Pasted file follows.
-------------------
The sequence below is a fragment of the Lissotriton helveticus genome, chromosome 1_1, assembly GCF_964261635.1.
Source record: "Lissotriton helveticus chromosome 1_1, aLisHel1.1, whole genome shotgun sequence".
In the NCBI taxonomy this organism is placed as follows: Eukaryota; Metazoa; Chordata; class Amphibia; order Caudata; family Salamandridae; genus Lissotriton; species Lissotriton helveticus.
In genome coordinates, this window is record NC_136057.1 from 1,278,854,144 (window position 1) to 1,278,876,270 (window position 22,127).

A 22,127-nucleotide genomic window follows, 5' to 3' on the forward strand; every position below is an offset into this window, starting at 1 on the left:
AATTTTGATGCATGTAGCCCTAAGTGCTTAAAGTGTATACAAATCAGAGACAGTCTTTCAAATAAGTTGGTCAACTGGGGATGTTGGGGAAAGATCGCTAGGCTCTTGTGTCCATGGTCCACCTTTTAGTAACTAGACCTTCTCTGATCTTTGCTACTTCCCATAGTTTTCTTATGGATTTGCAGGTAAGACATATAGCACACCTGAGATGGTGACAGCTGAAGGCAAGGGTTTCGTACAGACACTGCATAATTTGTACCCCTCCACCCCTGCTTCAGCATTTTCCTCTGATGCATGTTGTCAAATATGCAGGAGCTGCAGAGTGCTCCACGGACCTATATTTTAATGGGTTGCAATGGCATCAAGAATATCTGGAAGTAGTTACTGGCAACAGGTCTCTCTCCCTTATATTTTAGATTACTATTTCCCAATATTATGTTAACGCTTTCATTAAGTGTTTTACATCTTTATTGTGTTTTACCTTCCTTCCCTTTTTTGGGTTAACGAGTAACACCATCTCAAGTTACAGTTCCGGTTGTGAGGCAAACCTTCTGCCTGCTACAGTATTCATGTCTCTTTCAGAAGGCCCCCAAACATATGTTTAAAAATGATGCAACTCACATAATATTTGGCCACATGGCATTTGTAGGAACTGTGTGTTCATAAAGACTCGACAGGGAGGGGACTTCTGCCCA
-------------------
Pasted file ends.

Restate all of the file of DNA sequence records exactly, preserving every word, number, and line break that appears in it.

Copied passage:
The sequence below is a fragment of the Lissotriton helveticus genome, chromosome 1_1, assembly GCF_964261635.1.
Source record: "Lissotriton helveticus chromosome 1_1, aLisHel1.1, whole genome shotgun sequence".
In the NCBI taxonomy this organism is placed as follows: Eukaryota; Metazoa; Chordata; class Amphibia; order Caudata; family Salamandridae; genus Lissotriton; species Lissotriton helveticus.
In genome coordinates, this window is record NC_136057.1 from 1,278,854,144 (window position 1) to 1,278,876,270 (window position 22,127).

A 22,127-nucleotide genomic window follows, 5' to 3' on the forward strand; every position below is an offset into this window, starting at 1 on the left:
AATTTTGATGCATGTAGCCCTAAGTGCTTAAAGTGTATACAAATCAGAGACAGTCTTTCAAATAAGTTGGTCAACTGGGGATGTTGGGGAAAGATCGCTAGGCTCTTGTGTCCATGGTCCACCTTTTAGTAACTAGACCTTCTCTGATCTTTGCTACTTCCCATAGTTTTCTTATGGATTTGCAGGTAAGACATATAGCACACCTGAGATGGTGACAGCTGAAGGCAAGGGTTTCGTACAGACACTGCATAATTTGTACCCCTCCACCCCTGCTTCAGCATTTTCCTCTGATGCATGTTGTCAAATATGCAGGAGCTGCAGAGTGCTCCACGGACCTATATTTTAATGGGTTGCAATGGCATCAAGAATATCTGGAAGTAGTTACTGGCAACAGGTCTCTCTCCCTTATATTTTAGATTACTATTTCCCAATATTATGTTAACGCTTTCATTAAGTGTTTTACATCTTTATTGTGTTTTACCTTCCTTCCCTTTTTTGGGTTAACGAGTAACACCATCTCAAGTTACAGTTCCGGTTGTGAGGCAAACCTTCTGCCTGCTACAGTATTCATGTCTCTTTCAGAAGGCCCCCAAACATATGTTTAAAAATGATGCAACTCACATAATATTTGGCCACATGGCATTTGTAGGAACTGTGTGTTCATAAAGACTCGACAGGGAGGGGACTTCTGCCCA